Green notes that when VantagePoint started its cleantech practice about four years ago, it was concerned about the scarcity of talented entrepreneurs, but it now believes that the opportunity in biofuels is attracting talented leaders. “These are people who are asking themselves, ‘Do I want to be involved in developing the next Palm Pilot or do I want to be in a cleantech or biofuel venture that’s actually making a difference?’” he says.

Unlike other high-octane investment sectors, the field of biofuels still offers plenty of room to maneuver. Even VCs like EnerTech’s Twitmyer, who have so far been happy on the sideline, are getting more tempted to join the game. “These companies are addressing a very big problem and the right solution could result in a very healthy return for investors,” he says. “When you look at a differentiated technology like cellulosic, the number of investment dollars relative to total potential return is very favorable. So, yes, this is still an attractive sector with enormous potential.”

Which way to the off ramp?

As far as exits, VCs say a merger or acquisition is always a possibility but point out that public markets have embraced ethanol and biofuel opportunities in a big way. Four biofuel companies have managed to go public in the past two years. VeraSun Energy and Aventine Renewable Energy both went public in June 2006, followed by Hawkeye Holdings in September 2006 and U.S. Bioenergy in December 2006. And there are more in the pipeline, such as ASAlliances Biofuels and Biofuel Energy.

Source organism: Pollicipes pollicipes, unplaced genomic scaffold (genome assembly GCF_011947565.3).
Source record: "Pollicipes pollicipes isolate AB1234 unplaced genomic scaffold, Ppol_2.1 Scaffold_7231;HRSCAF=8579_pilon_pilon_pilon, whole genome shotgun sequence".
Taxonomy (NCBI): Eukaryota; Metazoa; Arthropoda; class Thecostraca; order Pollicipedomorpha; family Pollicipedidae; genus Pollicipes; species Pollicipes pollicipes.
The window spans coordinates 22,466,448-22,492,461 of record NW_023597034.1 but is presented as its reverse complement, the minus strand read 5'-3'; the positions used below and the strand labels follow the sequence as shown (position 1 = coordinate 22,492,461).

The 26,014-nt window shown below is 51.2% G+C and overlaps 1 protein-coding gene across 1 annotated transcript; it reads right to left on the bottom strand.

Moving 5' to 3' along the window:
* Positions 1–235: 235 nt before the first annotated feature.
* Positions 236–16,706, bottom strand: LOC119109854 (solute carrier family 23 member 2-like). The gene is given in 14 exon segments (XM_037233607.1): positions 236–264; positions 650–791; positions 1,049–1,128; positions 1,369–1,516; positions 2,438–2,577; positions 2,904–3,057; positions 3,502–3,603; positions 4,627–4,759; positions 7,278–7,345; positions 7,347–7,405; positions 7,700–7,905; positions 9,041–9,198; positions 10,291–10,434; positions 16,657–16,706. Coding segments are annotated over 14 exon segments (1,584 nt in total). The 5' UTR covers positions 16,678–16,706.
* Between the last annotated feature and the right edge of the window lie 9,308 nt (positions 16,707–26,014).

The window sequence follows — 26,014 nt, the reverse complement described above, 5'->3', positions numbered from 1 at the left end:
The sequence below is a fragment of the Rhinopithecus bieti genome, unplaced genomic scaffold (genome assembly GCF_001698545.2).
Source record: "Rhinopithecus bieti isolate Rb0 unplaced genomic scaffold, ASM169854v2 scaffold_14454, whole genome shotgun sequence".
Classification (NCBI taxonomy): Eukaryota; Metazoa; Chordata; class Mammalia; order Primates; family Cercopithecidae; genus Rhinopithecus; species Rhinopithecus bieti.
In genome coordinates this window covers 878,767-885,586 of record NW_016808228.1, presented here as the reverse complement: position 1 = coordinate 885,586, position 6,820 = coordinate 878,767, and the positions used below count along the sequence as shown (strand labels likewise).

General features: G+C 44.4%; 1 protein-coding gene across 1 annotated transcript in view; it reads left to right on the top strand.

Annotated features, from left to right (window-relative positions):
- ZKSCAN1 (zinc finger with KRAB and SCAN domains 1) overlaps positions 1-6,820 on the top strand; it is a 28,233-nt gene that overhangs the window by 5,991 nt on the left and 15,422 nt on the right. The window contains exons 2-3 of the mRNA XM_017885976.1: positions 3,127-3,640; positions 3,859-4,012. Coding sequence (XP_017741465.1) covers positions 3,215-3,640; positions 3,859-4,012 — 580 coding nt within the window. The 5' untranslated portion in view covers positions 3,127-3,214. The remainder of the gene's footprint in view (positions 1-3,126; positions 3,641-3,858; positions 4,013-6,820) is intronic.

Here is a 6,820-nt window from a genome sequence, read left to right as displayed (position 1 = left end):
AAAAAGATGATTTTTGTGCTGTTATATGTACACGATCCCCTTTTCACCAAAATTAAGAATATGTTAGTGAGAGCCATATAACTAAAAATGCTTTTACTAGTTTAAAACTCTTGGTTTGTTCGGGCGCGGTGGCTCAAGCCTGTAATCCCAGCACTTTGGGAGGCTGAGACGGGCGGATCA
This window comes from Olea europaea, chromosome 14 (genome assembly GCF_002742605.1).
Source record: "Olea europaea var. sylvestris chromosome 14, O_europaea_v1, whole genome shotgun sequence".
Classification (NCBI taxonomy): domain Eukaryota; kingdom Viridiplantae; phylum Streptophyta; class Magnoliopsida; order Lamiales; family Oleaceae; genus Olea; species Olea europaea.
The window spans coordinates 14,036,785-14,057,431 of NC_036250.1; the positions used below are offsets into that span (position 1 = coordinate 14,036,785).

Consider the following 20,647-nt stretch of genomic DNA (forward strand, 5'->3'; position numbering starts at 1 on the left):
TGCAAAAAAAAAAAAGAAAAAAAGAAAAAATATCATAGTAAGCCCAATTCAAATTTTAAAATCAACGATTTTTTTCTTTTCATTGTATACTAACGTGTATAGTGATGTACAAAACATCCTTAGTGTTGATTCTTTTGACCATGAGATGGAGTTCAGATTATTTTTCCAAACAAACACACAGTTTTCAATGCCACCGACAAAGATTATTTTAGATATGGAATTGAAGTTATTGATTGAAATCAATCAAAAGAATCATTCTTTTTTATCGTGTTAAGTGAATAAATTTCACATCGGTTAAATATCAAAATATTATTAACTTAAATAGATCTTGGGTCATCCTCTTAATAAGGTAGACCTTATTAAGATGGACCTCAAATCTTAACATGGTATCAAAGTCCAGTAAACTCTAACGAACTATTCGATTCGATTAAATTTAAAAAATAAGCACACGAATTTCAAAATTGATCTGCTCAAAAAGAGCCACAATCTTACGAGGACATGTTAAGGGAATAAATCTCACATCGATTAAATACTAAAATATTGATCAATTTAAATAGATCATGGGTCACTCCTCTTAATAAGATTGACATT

Taneja expects to see more IPOs in biofuels than in other sector in the years ahead, partly because the businesses are predictable—they can lock in long-term contracts. “Look at VeraSun,” he says. “That’s a $2 billion company today and they produce $500 million to $600 million worth of ethanol a year. That’s a very successful outcome for investors.”

He adds that public investors are actually encouraged to see state and federal support for biofuels. “The reality is that as the technology matures for, let’s say, cellulosic ethanol, you’re not going to see a perfect, economical solution on Day One. Government is bridging the gap before these plants mature and can make it on their own, and that’s important.”

As petroleum supplies dwindle, it’s not hard to see why Wall Street is so bullish about biofuel companies—maybe more than other traditional VC-backed startups. “How badly does the world need another enterprise software startup?” asks Green of VantagePoint. “Now, how badly does the world need a company that can solve our dependence on oil?”

Tom Stein and Tim Devaney are Silicon Valley-based freelance writers who specialize in covering technology startups and venture capital. Stein may be reached at Devaney may be reached at